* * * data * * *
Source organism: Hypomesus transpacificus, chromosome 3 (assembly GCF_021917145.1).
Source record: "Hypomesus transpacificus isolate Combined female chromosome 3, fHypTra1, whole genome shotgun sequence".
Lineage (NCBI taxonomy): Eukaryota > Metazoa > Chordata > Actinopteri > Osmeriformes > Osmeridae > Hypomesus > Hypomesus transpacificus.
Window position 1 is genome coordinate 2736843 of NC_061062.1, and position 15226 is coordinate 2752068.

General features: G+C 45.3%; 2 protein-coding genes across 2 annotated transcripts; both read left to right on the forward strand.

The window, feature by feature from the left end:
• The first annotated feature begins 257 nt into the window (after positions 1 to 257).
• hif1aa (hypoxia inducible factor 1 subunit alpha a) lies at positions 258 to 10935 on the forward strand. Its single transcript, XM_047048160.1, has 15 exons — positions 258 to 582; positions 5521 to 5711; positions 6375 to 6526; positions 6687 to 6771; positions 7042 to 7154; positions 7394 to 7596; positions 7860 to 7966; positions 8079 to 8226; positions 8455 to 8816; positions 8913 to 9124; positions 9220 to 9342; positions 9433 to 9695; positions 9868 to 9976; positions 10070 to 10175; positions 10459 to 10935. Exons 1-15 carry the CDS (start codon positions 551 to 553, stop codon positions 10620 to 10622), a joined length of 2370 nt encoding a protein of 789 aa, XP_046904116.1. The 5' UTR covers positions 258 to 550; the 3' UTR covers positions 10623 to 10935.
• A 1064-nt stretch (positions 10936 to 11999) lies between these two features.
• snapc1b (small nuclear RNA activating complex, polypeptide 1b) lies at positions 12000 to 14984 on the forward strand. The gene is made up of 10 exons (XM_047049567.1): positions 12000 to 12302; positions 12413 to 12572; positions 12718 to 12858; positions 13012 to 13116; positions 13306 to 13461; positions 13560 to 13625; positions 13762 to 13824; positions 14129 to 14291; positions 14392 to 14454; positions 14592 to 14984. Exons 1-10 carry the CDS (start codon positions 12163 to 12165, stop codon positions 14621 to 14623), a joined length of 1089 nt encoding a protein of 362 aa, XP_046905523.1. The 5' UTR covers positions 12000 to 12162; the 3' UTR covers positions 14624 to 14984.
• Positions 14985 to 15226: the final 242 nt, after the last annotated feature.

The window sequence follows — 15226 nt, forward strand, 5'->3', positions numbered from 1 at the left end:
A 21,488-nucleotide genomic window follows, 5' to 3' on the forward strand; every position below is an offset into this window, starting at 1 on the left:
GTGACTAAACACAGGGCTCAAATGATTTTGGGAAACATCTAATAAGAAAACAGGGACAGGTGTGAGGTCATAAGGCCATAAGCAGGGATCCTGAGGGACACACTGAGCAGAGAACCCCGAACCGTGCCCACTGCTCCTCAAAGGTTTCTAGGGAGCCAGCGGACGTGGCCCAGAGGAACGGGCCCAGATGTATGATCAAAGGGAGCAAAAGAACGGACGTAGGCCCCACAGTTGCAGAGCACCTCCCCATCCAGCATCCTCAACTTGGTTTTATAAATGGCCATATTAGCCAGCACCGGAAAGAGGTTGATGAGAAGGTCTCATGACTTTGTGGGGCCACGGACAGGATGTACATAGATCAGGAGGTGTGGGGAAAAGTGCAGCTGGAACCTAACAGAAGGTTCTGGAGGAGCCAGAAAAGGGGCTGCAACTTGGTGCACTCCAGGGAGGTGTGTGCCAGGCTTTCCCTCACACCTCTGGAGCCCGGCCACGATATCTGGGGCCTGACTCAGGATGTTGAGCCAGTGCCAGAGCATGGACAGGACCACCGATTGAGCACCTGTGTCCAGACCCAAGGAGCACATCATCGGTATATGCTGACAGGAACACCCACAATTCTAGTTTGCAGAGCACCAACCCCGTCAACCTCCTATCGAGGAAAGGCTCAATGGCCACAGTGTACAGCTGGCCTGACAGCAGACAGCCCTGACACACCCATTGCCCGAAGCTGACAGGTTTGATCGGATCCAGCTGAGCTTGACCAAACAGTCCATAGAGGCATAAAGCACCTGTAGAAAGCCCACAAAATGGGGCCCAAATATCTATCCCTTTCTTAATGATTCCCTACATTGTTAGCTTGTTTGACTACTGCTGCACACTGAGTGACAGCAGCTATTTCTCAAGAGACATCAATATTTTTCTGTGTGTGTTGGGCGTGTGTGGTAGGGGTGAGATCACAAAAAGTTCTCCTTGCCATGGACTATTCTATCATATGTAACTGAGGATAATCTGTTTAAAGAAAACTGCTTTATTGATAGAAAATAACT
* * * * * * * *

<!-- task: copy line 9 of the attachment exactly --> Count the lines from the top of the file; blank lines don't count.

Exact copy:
• A 1064-nt stretch (positions 10936 to 11999) lies between these two features.